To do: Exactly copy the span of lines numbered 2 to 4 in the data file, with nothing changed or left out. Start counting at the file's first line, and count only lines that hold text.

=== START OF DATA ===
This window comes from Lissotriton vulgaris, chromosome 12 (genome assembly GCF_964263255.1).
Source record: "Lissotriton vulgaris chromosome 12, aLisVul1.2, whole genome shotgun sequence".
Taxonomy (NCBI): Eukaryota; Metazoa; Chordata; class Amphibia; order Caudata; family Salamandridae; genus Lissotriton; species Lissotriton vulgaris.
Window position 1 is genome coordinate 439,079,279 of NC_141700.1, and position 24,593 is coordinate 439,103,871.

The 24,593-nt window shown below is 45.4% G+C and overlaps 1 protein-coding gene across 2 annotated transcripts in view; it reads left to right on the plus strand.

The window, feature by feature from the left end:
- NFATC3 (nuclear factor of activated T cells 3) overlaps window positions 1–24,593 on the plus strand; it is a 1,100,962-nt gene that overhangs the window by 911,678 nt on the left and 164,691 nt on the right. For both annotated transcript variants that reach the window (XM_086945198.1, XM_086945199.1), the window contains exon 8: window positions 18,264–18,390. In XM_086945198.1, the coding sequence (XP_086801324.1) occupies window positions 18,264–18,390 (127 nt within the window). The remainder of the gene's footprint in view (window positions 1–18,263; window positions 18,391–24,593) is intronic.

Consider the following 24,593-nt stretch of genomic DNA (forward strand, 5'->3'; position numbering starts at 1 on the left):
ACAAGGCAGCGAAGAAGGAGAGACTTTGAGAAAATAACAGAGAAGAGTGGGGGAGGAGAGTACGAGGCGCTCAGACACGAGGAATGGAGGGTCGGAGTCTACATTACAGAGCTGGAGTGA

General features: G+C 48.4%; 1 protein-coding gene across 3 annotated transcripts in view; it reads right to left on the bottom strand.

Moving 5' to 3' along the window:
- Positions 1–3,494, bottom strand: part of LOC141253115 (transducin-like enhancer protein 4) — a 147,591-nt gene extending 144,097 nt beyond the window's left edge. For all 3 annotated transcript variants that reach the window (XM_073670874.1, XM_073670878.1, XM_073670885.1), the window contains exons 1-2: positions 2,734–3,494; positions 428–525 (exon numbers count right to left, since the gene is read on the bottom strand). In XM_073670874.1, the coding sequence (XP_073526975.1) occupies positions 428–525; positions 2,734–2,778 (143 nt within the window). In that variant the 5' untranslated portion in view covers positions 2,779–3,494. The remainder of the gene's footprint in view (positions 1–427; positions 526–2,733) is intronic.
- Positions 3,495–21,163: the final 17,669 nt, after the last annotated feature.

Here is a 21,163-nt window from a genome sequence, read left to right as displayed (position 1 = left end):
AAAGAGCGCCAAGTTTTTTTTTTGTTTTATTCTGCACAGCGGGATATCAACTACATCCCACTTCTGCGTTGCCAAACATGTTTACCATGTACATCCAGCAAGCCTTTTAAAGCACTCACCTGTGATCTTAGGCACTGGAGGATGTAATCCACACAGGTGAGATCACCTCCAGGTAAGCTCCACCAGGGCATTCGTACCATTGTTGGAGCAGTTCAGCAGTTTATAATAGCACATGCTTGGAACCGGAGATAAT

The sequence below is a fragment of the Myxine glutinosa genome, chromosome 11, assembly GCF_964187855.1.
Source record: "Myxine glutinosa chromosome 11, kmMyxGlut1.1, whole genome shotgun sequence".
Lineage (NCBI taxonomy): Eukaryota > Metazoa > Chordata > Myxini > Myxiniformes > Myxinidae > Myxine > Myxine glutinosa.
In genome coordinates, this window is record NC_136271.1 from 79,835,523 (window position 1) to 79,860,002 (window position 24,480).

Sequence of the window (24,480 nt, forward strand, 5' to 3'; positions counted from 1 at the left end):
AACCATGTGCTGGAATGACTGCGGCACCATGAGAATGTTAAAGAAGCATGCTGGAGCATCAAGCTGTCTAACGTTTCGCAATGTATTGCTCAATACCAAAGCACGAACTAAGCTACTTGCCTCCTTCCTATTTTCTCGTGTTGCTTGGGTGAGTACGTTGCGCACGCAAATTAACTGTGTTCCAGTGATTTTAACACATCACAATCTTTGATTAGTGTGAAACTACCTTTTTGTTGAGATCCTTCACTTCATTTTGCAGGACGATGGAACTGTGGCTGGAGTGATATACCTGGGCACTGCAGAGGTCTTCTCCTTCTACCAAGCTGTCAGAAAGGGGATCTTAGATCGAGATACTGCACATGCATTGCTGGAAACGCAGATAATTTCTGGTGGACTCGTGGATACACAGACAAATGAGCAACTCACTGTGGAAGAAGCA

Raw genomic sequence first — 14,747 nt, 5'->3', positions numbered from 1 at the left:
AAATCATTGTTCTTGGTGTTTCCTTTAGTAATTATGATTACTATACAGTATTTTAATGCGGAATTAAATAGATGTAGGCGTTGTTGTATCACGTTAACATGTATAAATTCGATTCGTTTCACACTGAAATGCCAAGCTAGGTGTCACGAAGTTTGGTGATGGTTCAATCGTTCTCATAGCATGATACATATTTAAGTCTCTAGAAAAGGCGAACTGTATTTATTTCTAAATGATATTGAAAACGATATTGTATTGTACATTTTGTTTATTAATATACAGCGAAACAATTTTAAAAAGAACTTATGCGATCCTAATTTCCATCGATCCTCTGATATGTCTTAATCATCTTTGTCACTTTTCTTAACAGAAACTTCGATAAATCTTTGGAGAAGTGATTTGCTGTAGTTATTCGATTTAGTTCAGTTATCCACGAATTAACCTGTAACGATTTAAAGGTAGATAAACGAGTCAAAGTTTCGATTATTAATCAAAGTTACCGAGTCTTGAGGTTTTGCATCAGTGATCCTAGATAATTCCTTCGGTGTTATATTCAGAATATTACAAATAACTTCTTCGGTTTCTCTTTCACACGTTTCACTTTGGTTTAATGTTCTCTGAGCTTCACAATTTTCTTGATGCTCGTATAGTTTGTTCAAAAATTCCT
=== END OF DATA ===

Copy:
Source record: "Lissotriton vulgaris chromosome 12, aLisVul1.2, whole genome shotgun sequence".
Taxonomy (NCBI): Eukaryota; Metazoa; Chordata; class Amphibia; order Caudata; family Salamandridae; genus Lissotriton; species Lissotriton vulgaris.
Window position 1 is genome coordinate 439,079,279 of NC_141700.1, and position 24,593 is coordinate 439,103,871.